Monday, February 13, 2012

Orchha – India's medieval heart in Bundelkhand

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It's 6 am and it is dawn in Orchha. This medieval town, lost to the world, was founded by the Bundela kings in the 16th century. I walk past the Betwa river to see the massive chhatris, or cenotaphs, of its rulers glowing in the morning light.


Visit Orchha


Palaces, temples and tombs dot this town, standing out amidst the clutter. Almost every monument tells a story – sometimes it’s a love story, sometimes one of betrayal. Emotions literally run high here as the Bundelas have even built a palace dedicated to friendship. Almost every brick here tells of mysteries and mysticism


Visit Orchha


Take the story of Jehangir Mahal, an impressive palace that stands for friendship between a Bundelkhand ruler, Raja Bir Singh Deo, and the Mughal emperor Jehangir. It is believed that Jehangir stayed here for just one night. The 236 chambers built over three storeys with an underground passage, decorated with ornate doors and domes and a massive courtyard in the centre, simply leave you spellbound. All this was for a title of “Maharaja” given to Bir Singh in return for the head of Jehangir’s nemesis, Abul Fazl.


Visit Orchha


My favourite is the Laxmi Narayan temple. To begin with it hardly looks like a temple. The walls are painted with stories from history depicting wars, friendship and trade. Laxmi Bai, the Rani of Jhansi, is immortalized here by the artists as we see soldiers all set for war. One of the paintings shows the entry of Europeans in the political scenario. I see them socializing with the Indian kings in “high spirits“.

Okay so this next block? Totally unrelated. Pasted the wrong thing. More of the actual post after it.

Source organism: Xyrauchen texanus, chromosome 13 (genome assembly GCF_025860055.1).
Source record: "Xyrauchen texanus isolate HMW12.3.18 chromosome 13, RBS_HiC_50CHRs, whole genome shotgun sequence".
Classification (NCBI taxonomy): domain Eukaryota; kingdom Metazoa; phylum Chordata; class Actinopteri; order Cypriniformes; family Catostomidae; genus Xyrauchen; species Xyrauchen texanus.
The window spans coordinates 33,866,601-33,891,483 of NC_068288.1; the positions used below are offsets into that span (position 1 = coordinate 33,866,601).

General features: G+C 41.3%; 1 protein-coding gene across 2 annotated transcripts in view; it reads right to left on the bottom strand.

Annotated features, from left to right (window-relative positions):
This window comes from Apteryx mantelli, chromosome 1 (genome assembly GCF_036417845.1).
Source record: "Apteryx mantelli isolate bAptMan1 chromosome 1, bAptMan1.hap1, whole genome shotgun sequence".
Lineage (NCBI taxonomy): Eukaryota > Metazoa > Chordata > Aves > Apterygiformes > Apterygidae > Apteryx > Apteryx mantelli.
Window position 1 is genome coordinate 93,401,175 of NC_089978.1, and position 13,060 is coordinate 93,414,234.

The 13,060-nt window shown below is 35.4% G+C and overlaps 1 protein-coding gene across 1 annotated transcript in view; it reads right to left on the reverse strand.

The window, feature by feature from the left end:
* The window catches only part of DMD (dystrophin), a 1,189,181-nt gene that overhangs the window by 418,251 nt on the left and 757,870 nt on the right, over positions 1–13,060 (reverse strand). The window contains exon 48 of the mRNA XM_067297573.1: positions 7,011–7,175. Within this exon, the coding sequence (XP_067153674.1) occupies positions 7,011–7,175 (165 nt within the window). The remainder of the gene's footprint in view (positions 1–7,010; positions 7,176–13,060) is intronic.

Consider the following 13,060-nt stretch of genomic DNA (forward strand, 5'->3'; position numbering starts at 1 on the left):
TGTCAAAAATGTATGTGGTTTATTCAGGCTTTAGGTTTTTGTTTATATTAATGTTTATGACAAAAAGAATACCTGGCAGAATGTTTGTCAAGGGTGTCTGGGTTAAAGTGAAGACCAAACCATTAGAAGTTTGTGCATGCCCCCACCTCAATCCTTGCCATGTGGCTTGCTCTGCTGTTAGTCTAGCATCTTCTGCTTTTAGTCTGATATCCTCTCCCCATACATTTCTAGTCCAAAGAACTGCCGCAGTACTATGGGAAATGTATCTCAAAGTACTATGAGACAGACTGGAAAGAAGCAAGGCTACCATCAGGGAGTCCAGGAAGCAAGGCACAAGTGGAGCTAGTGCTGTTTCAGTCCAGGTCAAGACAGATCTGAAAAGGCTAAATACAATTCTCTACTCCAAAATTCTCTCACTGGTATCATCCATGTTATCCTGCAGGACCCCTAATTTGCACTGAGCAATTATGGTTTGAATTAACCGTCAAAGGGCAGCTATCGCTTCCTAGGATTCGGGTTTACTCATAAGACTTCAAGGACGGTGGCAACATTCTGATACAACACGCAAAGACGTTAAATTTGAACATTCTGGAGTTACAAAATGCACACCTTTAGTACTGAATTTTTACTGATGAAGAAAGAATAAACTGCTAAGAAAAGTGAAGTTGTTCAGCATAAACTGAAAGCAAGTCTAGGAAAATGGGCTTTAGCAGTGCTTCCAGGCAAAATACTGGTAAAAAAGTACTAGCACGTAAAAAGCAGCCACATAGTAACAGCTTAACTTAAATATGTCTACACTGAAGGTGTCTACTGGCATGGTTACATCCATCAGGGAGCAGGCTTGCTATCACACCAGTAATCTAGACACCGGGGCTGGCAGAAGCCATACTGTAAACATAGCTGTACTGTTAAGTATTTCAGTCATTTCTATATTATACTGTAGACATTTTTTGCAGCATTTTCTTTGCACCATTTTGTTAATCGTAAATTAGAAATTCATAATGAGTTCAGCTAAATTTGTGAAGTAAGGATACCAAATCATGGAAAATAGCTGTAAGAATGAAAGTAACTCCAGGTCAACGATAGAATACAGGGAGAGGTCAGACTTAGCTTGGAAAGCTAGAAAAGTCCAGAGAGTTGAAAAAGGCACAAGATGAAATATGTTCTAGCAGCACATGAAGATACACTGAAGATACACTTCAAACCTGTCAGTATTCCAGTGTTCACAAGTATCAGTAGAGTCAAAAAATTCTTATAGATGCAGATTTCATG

Visit Orchha


Orchha is a centre of pilgrimage for devotees of Lord Ram. The deity is called Ram Raj and is worshipped in the form of a king as well. While local folklore narrates the story of how the deity was housed originally in the queen’s palace, the Chaturbhuj temple next door was meant to be the original temple for the deity




Visit Orchha


Saffron-clad saints and singers roam the town, giving it town a touch of mysticism. Almost every mahal is now a market as a mélange of tourists, travelers, backpackers and devotees throng the town.


Visit Orchha


I roam from one monument to another, lost in the world of stories –- not of battles fought and won -- but of dead men coming alive, of gods accompanying a queen to her palace, of a king mercilessly killing his son for ruthlessly killing a seer. Its 6 pm and the Betwa is shrouded in a coat of crimson as I return to my palace for the night.

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